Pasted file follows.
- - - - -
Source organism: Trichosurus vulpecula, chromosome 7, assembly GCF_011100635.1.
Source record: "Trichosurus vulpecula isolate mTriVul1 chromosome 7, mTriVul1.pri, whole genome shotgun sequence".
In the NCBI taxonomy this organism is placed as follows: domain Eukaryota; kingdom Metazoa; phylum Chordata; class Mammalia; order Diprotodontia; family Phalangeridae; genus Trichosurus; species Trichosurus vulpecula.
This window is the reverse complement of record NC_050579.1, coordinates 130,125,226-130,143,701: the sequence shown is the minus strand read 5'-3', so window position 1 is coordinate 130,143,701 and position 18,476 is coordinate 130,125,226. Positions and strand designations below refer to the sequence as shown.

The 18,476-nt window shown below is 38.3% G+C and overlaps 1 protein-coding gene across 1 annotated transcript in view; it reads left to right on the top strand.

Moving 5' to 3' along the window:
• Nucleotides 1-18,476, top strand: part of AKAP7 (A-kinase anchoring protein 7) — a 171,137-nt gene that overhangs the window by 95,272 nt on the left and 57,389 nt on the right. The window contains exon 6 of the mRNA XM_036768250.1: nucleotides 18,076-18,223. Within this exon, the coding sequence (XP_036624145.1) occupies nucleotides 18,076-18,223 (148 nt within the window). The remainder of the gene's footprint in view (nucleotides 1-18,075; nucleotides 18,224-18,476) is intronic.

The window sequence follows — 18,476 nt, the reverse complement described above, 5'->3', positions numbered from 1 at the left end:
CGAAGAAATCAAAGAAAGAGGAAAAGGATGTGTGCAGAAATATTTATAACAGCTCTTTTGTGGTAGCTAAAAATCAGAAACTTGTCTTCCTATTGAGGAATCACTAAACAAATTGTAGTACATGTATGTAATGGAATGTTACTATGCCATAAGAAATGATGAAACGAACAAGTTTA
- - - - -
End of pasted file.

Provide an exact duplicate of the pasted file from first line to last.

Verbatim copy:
Source organism: Trichosurus vulpecula, chromosome 7, assembly GCF_011100635.1.
Source record: "Trichosurus vulpecula isolate mTriVul1 chromosome 7, mTriVul1.pri, whole genome shotgun sequence".
In the NCBI taxonomy this organism is placed as follows: domain Eukaryota; kingdom Metazoa; phylum Chordata; class Mammalia; order Diprotodontia; family Phalangeridae; genus Trichosurus; species Trichosurus vulpecula.
This window is the reverse complement of record NC_050579.1, coordinates 130,125,226-130,143,701: the sequence shown is the minus strand read 5'-3', so window position 1 is coordinate 130,143,701 and position 18,476 is coordinate 130,125,226. Positions and strand designations below refer to the sequence as shown.

The 18,476-nt window shown below is 38.3% G+C and overlaps 1 protein-coding gene across 1 annotated transcript in view; it reads left to right on the top strand.

Moving 5' to 3' along the window:
• Nucleotides 1-18,476, top strand: part of AKAP7 (A-kinase anchoring protein 7) — a 171,137-nt gene that overhangs the window by 95,272 nt on the left and 57,389 nt on the right. The window contains exon 6 of the mRNA XM_036768250.1: nucleotides 18,076-18,223. Within this exon, the coding sequence (XP_036624145.1) occupies nucleotides 18,076-18,223 (148 nt within the window). The remainder of the gene's footprint in view (nucleotides 1-18,075; nucleotides 18,224-18,476) is intronic.

The window sequence follows — 18,476 nt, the reverse complement described above, 5'->3', positions numbered from 1 at the left end:
CGAAGAAATCAAAGAAAGAGGAAAAGGATGTGTGCAGAAATATTTATAACAGCTCTTTTGTGGTAGCTAAAAATCAGAAACTTGTCTTCCTATTGAGGAATCACTAAACAAATTGTAGTACATGTATGTAATGGAATGTTACTATGCCATAAGAAATGATGAAACGAACAAGTTTA